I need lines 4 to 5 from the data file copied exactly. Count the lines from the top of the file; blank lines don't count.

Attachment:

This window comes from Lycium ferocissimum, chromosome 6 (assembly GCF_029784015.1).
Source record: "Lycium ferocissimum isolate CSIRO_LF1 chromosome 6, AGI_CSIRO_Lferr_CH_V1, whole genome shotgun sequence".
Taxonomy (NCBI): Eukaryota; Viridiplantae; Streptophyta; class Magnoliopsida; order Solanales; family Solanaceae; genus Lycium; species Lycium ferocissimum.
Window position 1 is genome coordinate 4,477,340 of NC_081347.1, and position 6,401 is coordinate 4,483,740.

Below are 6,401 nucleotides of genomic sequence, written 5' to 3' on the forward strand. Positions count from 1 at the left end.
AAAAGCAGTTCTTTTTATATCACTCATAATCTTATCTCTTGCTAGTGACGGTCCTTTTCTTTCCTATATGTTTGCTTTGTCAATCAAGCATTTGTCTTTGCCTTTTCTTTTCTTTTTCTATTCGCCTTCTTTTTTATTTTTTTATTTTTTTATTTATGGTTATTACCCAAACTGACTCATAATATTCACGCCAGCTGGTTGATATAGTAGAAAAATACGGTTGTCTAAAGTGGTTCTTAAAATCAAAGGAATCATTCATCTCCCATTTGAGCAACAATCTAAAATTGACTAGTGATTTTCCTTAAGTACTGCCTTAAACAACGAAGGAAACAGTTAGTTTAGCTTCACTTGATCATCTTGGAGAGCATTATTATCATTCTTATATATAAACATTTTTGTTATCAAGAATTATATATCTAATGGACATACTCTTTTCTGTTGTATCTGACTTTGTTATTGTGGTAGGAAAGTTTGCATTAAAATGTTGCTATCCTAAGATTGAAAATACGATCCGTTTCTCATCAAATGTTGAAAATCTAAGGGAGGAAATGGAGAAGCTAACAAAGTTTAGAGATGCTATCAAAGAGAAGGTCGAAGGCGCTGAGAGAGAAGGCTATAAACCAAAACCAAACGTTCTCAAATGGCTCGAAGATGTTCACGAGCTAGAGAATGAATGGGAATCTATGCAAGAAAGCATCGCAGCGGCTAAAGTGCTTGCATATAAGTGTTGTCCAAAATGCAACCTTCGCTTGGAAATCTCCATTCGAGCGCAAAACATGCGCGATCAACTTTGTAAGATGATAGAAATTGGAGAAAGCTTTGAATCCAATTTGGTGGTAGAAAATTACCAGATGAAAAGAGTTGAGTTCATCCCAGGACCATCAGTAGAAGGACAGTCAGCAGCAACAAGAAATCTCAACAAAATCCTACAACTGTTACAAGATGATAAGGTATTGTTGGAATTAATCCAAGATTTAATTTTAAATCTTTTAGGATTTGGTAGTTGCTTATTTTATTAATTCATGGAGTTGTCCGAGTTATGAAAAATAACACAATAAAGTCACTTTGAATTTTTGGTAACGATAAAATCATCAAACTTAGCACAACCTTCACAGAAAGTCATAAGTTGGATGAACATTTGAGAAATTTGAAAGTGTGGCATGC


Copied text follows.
Window position 1 is genome coordinate 4,477,340 of NC_081347.1, and position 6,401 is coordinate 4,483,740.

Below are 6,401 nucleotides of genomic sequence, written 5' to 3' on the forward strand. Positions count from 1 at the left end.